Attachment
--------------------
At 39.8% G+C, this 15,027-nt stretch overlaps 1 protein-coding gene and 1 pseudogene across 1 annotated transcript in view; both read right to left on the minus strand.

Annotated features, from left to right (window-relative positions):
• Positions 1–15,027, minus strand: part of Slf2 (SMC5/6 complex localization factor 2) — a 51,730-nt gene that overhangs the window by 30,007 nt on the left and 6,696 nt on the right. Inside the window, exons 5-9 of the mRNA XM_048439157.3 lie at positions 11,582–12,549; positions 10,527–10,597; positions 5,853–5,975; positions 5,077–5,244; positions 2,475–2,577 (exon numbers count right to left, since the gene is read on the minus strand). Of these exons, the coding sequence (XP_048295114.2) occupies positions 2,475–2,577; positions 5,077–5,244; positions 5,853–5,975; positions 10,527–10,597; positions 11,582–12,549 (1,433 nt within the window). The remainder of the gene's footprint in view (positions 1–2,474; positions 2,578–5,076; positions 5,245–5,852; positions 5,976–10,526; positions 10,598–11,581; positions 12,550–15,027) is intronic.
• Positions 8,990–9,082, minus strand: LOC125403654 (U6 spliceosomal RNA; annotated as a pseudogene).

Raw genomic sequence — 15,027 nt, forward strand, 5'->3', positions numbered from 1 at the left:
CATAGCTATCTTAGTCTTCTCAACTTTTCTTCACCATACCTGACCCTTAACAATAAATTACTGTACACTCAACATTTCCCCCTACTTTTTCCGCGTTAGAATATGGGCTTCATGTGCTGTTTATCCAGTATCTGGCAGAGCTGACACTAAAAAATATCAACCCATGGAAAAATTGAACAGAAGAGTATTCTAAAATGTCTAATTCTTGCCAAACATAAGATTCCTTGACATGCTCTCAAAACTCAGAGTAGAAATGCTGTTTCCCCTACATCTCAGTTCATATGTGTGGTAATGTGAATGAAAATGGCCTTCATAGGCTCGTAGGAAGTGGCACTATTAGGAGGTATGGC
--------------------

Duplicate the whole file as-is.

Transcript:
At 39.8% G+C, this 15,027-nt stretch overlaps 1 protein-coding gene and 1 pseudogene across 1 annotated transcript in view; both read right to left on the minus strand.

Annotated features, from left to right (window-relative positions):
• Positions 1–15,027, minus strand: part of Slf2 (SMC5/6 complex localization factor 2) — a 51,730-nt gene that overhangs the window by 30,007 nt on the left and 6,696 nt on the right. Inside the window, exons 5-9 of the mRNA XM_048439157.3 lie at positions 11,582–12,549; positions 10,527–10,597; positions 5,853–5,975; positions 5,077–5,244; positions 2,475–2,577 (exon numbers count right to left, since the gene is read on the minus strand). Of these exons, the coding sequence (XP_048295114.2) occupies positions 2,475–2,577; positions 5,077–5,244; positions 5,853–5,975; positions 10,527–10,597; positions 11,582–12,549 (1,433 nt within the window). The remainder of the gene's footprint in view (positions 1–2,474; positions 2,578–5,076; positions 5,245–5,852; positions 5,976–10,526; positions 10,598–11,581; positions 12,550–15,027) is intronic.
• Positions 8,990–9,082, minus strand: LOC125403654 (U6 spliceosomal RNA; annotated as a pseudogene).

Raw genomic sequence — 15,027 nt, forward strand, 5'->3', positions numbered from 1 at the left:
CATAGCTATCTTAGTCTTCTCAACTTTTCTTCACCATACCTGACCCTTAACAATAAATTACTGTACACTCAACATTTCCCCCTACTTTTTCCGCGTTAGAATATGGGCTTCATGTGCTGTTTATCCAGTATCTGGCAGAGCTGACACTAAAAAATATCAACCCATGGAAAAATTGAACAGAAGAGTATTCTAAAATGTCTAATTCTTGCCAAACATAAGATTCCTTGACATGCTCTCAAAACTCAGAGTAGAAATGCTGTTTCCCCTACATCTCAGTTCATATGTGTGGTAATGTGAATGAAAATGGCCTTCATAGGCTCGTAGGAAGTGGCACTATTAGGAGGTATGGC